Deputy Prime Minister and labour and social affairs minister Vladimir Spidla has been elected the new chairman of the ruling Social Democratic Party. His predecessor, Milos Zeman, however, remains Prime Minister. Mr. Zeman has led the party since 1992. Mr. Spidla's election by the party's congress had been expected as he was the only candidate for the post. Mr. Spidla has been elected for a two-year term and he has committed himself to lead the Social Democratic Party to another victory in parliamentary elections in 2002. As far as the party's policies are concerned, Mr. Spidla sees the Czech Republic's membership of the European Union as the primary goal.
The Social Democratic Party was established 123 years ago, on April 7, 1878.
The number of asylum seekers in the Czech Republic is growing. The Ministry of Interior sees it as necessary to speed up the procedure of granting asylum and make certain changes to the legislation so that unjustified applications can be rejected straight at point of entry. The ministry claims that many refugees misuse the lengthy asylum procedures to legalise their stay on the country for other purposes. On Monday, the government will debate the proposed changes which would harmonise Czech legislation with EU standards.
While in 1990's, most asylum seekers came form Asia, in the recent months, there has been a growing number of refugees from Romania, Ukraine and other countries of the former Soviet union.
Czech and German justice ministers, Jaroslav Bures and Herta Däubler-Gmelin, have agreed to join forces in fighting child prostitution in the border regions. They see the solution in establishing specialised teams of state attorneys in these regions who would cooperate across the border for better prevention of this type of crime. Mrs. Däubler-Gmelin said she was worried about the role of Germany in the spread of child prostitution. Mr. Bures pointed out that cooperation will now proceed from theoretical talks to a practical level.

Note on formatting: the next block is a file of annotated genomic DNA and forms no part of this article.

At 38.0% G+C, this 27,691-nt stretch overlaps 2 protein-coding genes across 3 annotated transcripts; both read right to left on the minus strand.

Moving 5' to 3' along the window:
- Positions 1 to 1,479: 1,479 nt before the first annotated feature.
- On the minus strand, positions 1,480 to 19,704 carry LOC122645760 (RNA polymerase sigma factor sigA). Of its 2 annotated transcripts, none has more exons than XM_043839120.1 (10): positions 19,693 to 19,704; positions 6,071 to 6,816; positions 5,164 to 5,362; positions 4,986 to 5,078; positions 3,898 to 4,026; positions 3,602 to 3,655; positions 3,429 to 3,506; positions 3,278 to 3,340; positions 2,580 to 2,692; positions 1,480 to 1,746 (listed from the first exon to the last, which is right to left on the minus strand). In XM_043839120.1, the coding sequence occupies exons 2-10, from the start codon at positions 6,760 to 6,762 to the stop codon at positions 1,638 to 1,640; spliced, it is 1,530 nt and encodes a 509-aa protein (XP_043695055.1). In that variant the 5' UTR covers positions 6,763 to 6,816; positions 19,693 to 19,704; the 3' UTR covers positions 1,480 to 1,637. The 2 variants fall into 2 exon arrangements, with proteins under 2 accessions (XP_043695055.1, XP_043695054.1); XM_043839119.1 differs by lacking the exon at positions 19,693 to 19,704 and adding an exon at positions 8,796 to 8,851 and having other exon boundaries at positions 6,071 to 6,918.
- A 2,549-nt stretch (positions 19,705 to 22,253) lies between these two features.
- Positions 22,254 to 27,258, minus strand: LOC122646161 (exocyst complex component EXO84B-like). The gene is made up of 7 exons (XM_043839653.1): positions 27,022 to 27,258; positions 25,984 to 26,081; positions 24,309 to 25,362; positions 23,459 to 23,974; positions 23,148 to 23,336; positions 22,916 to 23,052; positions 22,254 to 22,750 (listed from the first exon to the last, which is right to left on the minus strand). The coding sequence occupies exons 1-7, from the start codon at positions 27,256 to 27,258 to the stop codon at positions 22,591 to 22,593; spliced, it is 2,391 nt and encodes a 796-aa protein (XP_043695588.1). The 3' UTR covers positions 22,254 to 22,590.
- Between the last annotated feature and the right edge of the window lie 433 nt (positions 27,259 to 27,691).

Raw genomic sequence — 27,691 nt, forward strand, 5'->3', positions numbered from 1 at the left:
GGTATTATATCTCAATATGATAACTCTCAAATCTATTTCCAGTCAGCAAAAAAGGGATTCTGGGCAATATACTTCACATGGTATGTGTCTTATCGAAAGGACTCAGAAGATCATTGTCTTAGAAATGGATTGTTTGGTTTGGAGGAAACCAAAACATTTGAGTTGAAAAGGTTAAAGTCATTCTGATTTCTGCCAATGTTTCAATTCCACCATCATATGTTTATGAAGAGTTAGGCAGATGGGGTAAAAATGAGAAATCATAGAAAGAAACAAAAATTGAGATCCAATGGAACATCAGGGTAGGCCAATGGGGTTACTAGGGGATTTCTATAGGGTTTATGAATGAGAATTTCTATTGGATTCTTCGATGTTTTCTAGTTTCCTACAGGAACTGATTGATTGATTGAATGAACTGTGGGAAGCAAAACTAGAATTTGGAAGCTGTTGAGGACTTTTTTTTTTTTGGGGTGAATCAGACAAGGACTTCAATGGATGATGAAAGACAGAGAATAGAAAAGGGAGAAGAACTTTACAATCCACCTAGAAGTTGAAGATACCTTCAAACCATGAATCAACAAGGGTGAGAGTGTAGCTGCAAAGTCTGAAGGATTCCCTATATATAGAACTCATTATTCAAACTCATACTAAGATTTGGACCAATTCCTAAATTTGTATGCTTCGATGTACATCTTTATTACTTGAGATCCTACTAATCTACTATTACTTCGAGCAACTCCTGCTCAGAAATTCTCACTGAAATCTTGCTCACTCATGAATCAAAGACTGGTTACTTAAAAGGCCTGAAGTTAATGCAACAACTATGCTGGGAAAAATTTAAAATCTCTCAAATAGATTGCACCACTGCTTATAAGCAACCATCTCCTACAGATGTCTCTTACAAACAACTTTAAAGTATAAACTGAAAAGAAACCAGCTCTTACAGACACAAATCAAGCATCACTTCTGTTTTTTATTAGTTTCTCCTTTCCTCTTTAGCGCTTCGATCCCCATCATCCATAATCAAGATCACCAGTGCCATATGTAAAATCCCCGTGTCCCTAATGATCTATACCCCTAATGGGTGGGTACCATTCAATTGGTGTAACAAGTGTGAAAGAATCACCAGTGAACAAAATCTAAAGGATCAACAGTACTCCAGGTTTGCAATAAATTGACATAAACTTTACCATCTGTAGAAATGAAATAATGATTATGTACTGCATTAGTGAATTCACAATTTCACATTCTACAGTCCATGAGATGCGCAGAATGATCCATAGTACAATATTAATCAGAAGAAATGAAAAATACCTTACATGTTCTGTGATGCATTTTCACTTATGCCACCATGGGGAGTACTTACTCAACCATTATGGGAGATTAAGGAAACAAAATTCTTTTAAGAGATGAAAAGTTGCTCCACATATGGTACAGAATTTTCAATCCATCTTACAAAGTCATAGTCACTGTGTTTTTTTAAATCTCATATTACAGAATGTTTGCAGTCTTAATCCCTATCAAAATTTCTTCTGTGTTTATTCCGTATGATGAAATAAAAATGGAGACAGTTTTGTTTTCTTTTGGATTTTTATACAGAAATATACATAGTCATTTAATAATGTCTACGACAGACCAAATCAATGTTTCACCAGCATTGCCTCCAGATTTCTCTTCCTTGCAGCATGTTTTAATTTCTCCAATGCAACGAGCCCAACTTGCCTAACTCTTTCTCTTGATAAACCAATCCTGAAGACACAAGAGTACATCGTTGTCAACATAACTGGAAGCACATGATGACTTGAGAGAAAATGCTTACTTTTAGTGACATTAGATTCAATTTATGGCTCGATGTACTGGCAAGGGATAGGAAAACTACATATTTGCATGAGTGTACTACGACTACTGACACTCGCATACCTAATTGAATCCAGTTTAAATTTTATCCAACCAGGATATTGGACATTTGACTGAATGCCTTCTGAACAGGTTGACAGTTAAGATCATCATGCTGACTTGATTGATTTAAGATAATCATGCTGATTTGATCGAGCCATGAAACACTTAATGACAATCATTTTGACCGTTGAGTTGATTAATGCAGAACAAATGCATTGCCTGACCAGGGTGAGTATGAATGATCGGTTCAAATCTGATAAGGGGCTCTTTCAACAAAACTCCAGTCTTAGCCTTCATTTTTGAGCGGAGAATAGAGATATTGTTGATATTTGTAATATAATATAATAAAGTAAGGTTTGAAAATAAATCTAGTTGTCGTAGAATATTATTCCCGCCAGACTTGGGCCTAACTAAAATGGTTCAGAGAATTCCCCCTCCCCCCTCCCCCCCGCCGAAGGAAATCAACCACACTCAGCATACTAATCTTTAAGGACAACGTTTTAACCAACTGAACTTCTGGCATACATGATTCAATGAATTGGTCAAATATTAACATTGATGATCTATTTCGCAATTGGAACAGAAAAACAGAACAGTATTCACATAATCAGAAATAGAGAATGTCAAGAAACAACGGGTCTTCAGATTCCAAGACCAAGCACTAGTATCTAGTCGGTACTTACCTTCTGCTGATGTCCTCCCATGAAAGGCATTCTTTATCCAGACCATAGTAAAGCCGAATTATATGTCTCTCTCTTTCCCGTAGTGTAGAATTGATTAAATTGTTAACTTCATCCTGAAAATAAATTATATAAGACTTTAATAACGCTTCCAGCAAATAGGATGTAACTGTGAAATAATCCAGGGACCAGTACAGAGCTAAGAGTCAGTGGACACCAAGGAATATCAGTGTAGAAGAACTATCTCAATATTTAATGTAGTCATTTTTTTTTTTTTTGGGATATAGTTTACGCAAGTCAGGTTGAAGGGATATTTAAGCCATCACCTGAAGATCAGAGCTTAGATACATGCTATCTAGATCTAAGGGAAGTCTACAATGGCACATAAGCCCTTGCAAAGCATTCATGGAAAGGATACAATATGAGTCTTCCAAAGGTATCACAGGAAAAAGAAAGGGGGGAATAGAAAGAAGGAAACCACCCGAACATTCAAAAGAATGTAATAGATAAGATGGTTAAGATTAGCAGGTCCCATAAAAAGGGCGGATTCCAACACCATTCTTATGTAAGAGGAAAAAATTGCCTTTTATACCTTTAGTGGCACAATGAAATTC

Several hundred German anti-nuclear activists staged a protest demonstration against the Czech nuclear power station Temelin at a Czech-German border crossing at Bayerische Eisenstein on Saturday. They want to continue their protest actions until the controversial power station is closed down. They consider the plant, which combines Soviet-designed reactors with western control technology, as dangerous and see evidence of this in the series of technical problems that have troubled Temelin since going on-line last autumn.
U.S. President George Bush has nominated businessman Craig Stapleton as the new U.S. ambassador to the Czech Republic. Stapleton, who lives in Greenwich, Connecticut, has been president of Marsh and McLennan Real Estate Advisors since 1982. He also served on the board of directors of the U.S. Peace Corps under Bush's father, former President George Bush, and is a graduate of Harvard College and Harvard University Business School. Bush said in a statement that the U.S. enjoys close relations with the Czech Republic, and added that Craig Stapleton has worked extensively in European business affairs.
And finally, the weather forecast. We are expecting a cloudy day with scattered showers, with afternoon highs ranging from 12 to 16 degrees Celsius. The beginning of next week should be much the same, cloudy with occasional showers and the highest daytime temperatures around ten degrees Celsius.
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